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Channa bleheri - Rainbow SnakeheadMagyarul / Hungarian
Channa bleheri - Rainbow SnakeheadChanna bleheri - Rainbow SnakeheadChanna bleheri - Rainbow SnakeheadChanna bleheri - Rainbow SnakeheadChanna bleheri - Rainbow Snakehead
  • Scientific name: Channa bleheri
  • Synonyms: -
  • Common name: Rainbow Snakehead
  • Group: Other fishes
  • Habitat: Asia; India
  • Size: 20 cm
  • Biotope: Endemic to the Brahmaputra River basin, in tropical rainforest streams, ponds and swamps.
  • Social behavior: Aggressive, predatory fish, one of the more placid snakeheads, but should not be kept with smaller fish that can fit in it’s mouth. Can be kept in a large community tank with similarly sized predatory fish or robust catfish. They can be maintained in pairs or even small groups in large aquaria but expect some fighting to occur.
  • Diet: Carnivorous; it feeds exclusively on meaty foods such as prawns, earthworms and mussels. Dried foods will not be taken.
  • Breeding: Rare in aquarium, but possible.
  • Tank: Minimum 250 litres
  • Population: 1 pair for 400 litres
  • Decoration: Large aquarium with floating plants, that diffuse the light, and the fish usually become more active, and some hiding places. The tank must be well-covered as these fish are great escape artists.
  • Temperature: 15-27 °C
  • pH: 6-7,5
  • Hardness: 10-25 NK°
  • Lifespan: 8-12 years

Description: Rainbow Snakeheads have a greenish-brown body color with large irregular red and orange spots and iridescent bands, that sometimes coalesce. This is the most colorful of all snakehead species. The body is typical Snakehead in shape, with a broad head and long dorsal and anal fins with a rounded caudal fin. The fish named after the famous German fish collector Heiko Bleher, who discovered the species in 1987, in Assam.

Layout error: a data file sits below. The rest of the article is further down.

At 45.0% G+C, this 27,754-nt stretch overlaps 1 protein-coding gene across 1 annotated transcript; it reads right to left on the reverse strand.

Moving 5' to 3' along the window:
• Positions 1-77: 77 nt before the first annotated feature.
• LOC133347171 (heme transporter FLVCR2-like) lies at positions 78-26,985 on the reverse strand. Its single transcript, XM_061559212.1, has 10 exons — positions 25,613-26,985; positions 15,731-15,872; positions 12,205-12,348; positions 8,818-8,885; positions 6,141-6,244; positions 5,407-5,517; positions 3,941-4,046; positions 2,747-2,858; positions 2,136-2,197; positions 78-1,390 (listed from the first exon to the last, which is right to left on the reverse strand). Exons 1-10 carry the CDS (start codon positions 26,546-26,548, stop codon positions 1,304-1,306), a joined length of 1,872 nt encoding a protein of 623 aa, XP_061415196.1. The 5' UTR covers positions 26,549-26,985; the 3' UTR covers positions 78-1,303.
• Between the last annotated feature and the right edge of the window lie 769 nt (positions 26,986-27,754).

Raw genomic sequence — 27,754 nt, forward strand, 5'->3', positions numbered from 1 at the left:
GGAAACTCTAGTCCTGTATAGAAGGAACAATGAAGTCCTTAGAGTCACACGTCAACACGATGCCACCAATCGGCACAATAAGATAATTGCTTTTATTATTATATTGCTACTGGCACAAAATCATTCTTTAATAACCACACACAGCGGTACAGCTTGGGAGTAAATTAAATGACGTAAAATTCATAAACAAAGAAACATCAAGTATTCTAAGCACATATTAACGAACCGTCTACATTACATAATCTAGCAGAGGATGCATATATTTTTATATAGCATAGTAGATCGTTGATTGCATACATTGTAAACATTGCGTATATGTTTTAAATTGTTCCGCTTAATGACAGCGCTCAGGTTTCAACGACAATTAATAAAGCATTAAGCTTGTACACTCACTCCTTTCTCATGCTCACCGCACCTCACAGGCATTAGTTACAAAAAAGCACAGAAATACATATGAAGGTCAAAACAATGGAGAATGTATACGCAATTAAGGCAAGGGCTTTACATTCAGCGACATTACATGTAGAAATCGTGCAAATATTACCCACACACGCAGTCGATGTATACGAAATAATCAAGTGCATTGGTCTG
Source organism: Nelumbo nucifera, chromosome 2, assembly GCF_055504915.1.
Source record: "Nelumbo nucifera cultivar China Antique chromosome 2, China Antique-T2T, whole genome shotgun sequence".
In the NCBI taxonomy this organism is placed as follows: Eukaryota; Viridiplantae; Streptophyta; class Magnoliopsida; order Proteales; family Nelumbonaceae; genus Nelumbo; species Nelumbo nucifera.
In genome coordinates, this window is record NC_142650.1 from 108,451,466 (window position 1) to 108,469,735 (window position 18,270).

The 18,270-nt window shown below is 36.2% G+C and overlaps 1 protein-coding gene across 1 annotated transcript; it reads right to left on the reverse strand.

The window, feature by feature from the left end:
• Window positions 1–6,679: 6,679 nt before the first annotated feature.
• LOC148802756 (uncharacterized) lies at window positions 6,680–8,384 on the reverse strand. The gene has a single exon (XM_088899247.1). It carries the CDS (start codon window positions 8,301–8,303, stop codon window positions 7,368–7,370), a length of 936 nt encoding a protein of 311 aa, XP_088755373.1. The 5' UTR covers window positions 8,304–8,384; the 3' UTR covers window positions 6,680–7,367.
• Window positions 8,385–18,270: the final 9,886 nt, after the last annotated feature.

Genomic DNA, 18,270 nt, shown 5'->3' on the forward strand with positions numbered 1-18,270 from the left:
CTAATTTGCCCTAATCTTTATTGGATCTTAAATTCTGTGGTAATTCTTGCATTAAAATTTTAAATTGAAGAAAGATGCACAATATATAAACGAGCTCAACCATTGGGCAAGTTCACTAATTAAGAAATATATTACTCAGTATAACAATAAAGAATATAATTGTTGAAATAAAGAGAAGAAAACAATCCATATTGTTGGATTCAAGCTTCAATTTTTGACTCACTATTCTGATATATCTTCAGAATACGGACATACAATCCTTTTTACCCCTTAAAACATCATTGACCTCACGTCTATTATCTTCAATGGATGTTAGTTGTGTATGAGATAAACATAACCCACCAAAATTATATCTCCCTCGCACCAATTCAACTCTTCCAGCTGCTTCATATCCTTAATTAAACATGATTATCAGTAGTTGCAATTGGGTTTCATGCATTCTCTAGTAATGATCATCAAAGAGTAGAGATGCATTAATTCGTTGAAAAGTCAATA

Mature females are fuller in the belly. Males are larger then females of the same age, and are also grow faster. The male selects the nesting site, but the female appears to initiate courtship behavior. Some breeders say that a period of being maintained at a low temperature followed by a sharp rise stimulates the fish to spawn as it mimics the changing of the seasons in nature. Usually two days prior to spawning, there is frequent body contact between male and female, with the two wrapping around each other. This behavior increases at spawning, near the surface, and the spawning act can last up to 30 seconds. The eggs released are 1 mm in diameter, transparent and float to the water surface. Both the male and female initially tend the eggs mass and display an interesting behavior. They take the eggs into the oral cavity and expel them through the gills, presumably to remove materials that may settle on egg surfaces. The eggs adhere to each other at the surface. The eggs hatch in 24-48 hours and both parents guard the larvae. The young remain around the parents, often with body contact between them, and usually can be found on the heads of parents, appearing to be feeding on mucus. Removal of young from parents at this stage seems to slow growth of the separated individuals. When juveniles reach a length of 1 cm, the dorsum and sides of the body becomes canary yellow, with a dark bar on the head, angled from the tip of the lower jaw, through the eye, to the gill cover. The ventral side is colored smoke gray to black. As young continue to grow, their color becomes more pale and an ocellus appears on the posterior part of the dorsal fin.

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